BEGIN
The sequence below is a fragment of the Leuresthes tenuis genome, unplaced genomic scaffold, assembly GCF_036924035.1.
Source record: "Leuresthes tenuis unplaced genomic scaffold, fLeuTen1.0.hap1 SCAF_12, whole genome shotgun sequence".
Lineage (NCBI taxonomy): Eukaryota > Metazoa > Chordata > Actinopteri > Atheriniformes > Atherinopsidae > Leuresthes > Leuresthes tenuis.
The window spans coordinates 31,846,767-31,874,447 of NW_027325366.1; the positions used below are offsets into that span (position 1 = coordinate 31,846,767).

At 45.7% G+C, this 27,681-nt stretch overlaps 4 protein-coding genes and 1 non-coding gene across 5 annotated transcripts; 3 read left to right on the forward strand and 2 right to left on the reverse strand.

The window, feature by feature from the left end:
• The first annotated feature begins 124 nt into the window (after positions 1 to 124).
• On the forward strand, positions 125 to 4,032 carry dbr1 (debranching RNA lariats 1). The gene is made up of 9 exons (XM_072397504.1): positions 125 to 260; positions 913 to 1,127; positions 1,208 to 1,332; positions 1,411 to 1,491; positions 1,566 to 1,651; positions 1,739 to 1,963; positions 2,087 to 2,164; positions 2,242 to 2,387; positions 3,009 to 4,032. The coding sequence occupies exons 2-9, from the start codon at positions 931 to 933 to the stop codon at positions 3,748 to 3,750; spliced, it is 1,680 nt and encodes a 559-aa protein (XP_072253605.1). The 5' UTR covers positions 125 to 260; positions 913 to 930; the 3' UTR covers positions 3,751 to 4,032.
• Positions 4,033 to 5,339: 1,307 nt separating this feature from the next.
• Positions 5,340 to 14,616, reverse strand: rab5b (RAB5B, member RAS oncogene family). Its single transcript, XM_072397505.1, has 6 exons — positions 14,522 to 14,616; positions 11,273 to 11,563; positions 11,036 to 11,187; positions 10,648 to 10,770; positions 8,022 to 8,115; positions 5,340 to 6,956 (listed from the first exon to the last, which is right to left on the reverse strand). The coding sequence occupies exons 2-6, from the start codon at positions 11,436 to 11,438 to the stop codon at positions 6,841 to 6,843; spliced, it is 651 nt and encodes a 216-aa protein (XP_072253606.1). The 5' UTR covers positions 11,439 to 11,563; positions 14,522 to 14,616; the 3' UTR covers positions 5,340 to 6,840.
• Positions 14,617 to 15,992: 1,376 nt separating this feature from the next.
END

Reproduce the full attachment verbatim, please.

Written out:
The sequence below is a fragment of the Leuresthes tenuis genome, unplaced genomic scaffold, assembly GCF_036924035.1.
Source record: "Leuresthes tenuis unplaced genomic scaffold, fLeuTen1.0.hap1 SCAF_12, whole genome shotgun sequence".
Lineage (NCBI taxonomy): Eukaryota > Metazoa > Chordata > Actinopteri > Atheriniformes > Atherinopsidae > Leuresthes > Leuresthes tenuis.
The window spans coordinates 31,846,767-31,874,447 of NW_027325366.1; the positions used below are offsets into that span (position 1 = coordinate 31,846,767).

At 45.7% G+C, this 27,681-nt stretch overlaps 4 protein-coding genes and 1 non-coding gene across 5 annotated transcripts; 3 read left to right on the forward strand and 2 right to left on the reverse strand.

The window, feature by feature from the left end:
• The first annotated feature begins 124 nt into the window (after positions 1 to 124).
• On the forward strand, positions 125 to 4,032 carry dbr1 (debranching RNA lariats 1). The gene is made up of 9 exons (XM_072397504.1): positions 125 to 260; positions 913 to 1,127; positions 1,208 to 1,332; positions 1,411 to 1,491; positions 1,566 to 1,651; positions 1,739 to 1,963; positions 2,087 to 2,164; positions 2,242 to 2,387; positions 3,009 to 4,032. The coding sequence occupies exons 2-9, from the start codon at positions 931 to 933 to the stop codon at positions 3,748 to 3,750; spliced, it is 1,680 nt and encodes a 559-aa protein (XP_072253605.1). The 5' UTR covers positions 125 to 260; positions 913 to 930; the 3' UTR covers positions 3,751 to 4,032.
• Positions 4,033 to 5,339: 1,307 nt separating this feature from the next.
• Positions 5,340 to 14,616, reverse strand: rab5b (RAB5B, member RAS oncogene family). Its single transcript, XM_072397505.1, has 6 exons — positions 14,522 to 14,616; positions 11,273 to 11,563; positions 11,036 to 11,187; positions 10,648 to 10,770; positions 8,022 to 8,115; positions 5,340 to 6,956 (listed from the first exon to the last, which is right to left on the reverse strand). The coding sequence occupies exons 2-6, from the start codon at positions 11,436 to 11,438 to the stop codon at positions 6,841 to 6,843; spliced, it is 651 nt and encodes a 216-aa protein (XP_072253606.1). The 5' UTR covers positions 11,439 to 11,563; positions 14,522 to 14,616; the 3' UTR covers positions 5,340 to 6,840.
• Positions 14,617 to 15,992: 1,376 nt separating this feature from the next.